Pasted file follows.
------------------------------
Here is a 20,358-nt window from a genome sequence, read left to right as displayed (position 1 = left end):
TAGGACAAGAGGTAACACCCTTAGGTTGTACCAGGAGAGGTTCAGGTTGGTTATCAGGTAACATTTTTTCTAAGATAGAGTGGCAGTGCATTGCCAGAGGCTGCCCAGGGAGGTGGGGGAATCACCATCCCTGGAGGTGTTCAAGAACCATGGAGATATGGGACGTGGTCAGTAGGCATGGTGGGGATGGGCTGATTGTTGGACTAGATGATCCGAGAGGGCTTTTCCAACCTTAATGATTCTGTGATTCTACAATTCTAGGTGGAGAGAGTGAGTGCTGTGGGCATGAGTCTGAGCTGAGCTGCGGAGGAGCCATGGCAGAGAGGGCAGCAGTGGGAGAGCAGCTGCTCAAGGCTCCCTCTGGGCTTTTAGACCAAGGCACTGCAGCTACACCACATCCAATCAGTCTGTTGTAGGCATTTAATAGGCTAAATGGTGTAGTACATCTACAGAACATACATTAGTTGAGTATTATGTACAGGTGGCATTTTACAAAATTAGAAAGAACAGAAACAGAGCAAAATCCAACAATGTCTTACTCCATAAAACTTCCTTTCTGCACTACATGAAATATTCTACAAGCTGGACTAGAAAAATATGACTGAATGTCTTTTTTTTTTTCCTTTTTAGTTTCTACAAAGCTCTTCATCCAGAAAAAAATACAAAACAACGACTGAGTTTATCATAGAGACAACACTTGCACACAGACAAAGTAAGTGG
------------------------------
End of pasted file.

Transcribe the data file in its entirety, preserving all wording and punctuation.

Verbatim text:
Here is a 20,358-nt window from a genome sequence, read left to right as displayed (position 1 = left end):
TAGGACAAGAGGTAACACCCTTAGGTTGTACCAGGAGAGGTTCAGGTTGGTTATCAGGTAACATTTTTTCTAAGATAGAGTGGCAGTGCATTGCCAGAGGCTGCCCAGGGAGGTGGGGGAATCACCATCCCTGGAGGTGTTCAAGAACCATGGAGATATGGGACGTGGTCAGTAGGCATGGTGGGGATGGGCTGATTGTTGGACTAGATGATCCGAGAGGGCTTTTCCAACCTTAATGATTCTGTGATTCTACAATTCTAGGTGGAGAGAGTGAGTGCTGTGGGCATGAGTCTGAGCTGAGCTGCGGAGGAGCCATGGCAGAGAGGGCAGCAGTGGGAGAGCAGCTGCTCAAGGCTCCCTCTGGGCTTTTAGACCAAGGCACTGCAGCTACACCACATCCAATCAGTCTGTTGTAGGCATTTAATAGGCTAAATGGTGTAGTACATCTACAGAACATACATTAGTTGAGTATTATGTACAGGTGGCATTTTACAAAATTAGAAAGAACAGAAACAGAGCAAAATCCAACAATGTCTTACTCCATAAAACTTCCTTTCTGCACTACATGAAATATTCTACAAGCTGGACTAGAAAAATATGACTGAATGTCTTTTTTTTTTTCCTTTTTAGTTTCTACAAAGCTCTTCATCCAGAAAAAAATACAAAACAACGACTGAGTTTATCATAGAGACAACACTTGCACACAGACAAAGTAAGTGG